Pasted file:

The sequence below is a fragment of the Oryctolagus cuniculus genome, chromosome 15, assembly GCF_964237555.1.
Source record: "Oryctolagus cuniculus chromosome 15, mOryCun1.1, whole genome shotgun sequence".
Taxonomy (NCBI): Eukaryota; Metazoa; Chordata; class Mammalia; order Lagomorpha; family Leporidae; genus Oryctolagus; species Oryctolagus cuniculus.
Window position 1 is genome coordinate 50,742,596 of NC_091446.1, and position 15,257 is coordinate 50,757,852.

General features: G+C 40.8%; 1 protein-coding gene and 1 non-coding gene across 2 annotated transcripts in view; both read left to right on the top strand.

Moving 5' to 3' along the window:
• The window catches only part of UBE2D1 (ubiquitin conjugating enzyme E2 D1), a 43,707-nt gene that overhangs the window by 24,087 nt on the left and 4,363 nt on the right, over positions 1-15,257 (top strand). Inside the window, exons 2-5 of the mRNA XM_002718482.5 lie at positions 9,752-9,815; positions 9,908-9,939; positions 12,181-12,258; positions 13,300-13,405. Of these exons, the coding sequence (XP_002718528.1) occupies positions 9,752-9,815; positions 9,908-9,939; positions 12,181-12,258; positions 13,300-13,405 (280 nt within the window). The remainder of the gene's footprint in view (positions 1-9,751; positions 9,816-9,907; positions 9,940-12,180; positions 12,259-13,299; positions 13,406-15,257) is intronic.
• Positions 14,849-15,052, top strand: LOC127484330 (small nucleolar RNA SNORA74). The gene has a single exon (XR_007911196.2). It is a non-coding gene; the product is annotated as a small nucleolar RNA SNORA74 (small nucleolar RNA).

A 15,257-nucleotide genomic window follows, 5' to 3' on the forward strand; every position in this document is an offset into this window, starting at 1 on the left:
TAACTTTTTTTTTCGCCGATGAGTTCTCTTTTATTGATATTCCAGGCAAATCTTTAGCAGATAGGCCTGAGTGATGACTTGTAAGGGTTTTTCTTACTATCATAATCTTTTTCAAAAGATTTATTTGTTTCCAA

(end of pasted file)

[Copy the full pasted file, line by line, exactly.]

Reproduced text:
The sequence below is a fragment of the Oryctolagus cuniculus genome, chromosome 15, assembly GCF_964237555.1.
Source record: "Oryctolagus cuniculus chromosome 15, mOryCun1.1, whole genome shotgun sequence".
Taxonomy (NCBI): Eukaryota; Metazoa; Chordata; class Mammalia; order Lagomorpha; family Leporidae; genus Oryctolagus; species Oryctolagus cuniculus.
Window position 1 is genome coordinate 50,742,596 of NC_091446.1, and position 15,257 is coordinate 50,757,852.

General features: G+C 40.8%; 1 protein-coding gene and 1 non-coding gene across 2 annotated transcripts in view; both read left to right on the top strand.

Moving 5' to 3' along the window:
• The window catches only part of UBE2D1 (ubiquitin conjugating enzyme E2 D1), a 43,707-nt gene that overhangs the window by 24,087 nt on the left and 4,363 nt on the right, over positions 1-15,257 (top strand). Inside the window, exons 2-5 of the mRNA XM_002718482.5 lie at positions 9,752-9,815; positions 9,908-9,939; positions 12,181-12,258; positions 13,300-13,405. Of these exons, the coding sequence (XP_002718528.1) occupies positions 9,752-9,815; positions 9,908-9,939; positions 12,181-12,258; positions 13,300-13,405 (280 nt within the window). The remainder of the gene's footprint in view (positions 1-9,751; positions 9,816-9,907; positions 9,940-12,180; positions 12,259-13,299; positions 13,406-15,257) is intronic.
• Positions 14,849-15,052, top strand: LOC127484330 (small nucleolar RNA SNORA74). The gene has a single exon (XR_007911196.2). It is a non-coding gene; the product is annotated as a small nucleolar RNA SNORA74 (small nucleolar RNA).

A 15,257-nucleotide genomic window follows, 5' to 3' on the forward strand; every position in this document is an offset into this window, starting at 1 on the left:
TAACTTTTTTTTTCGCCGATGAGTTCTCTTTTATTGATATTCCAGGCAAATCTTTAGCAGATAGGCCTGAGTGATGACTTGTAAGGGTTTTTCTTACTATCATAATCTTTTTCAAAAGATTTATTTGTTTCCAA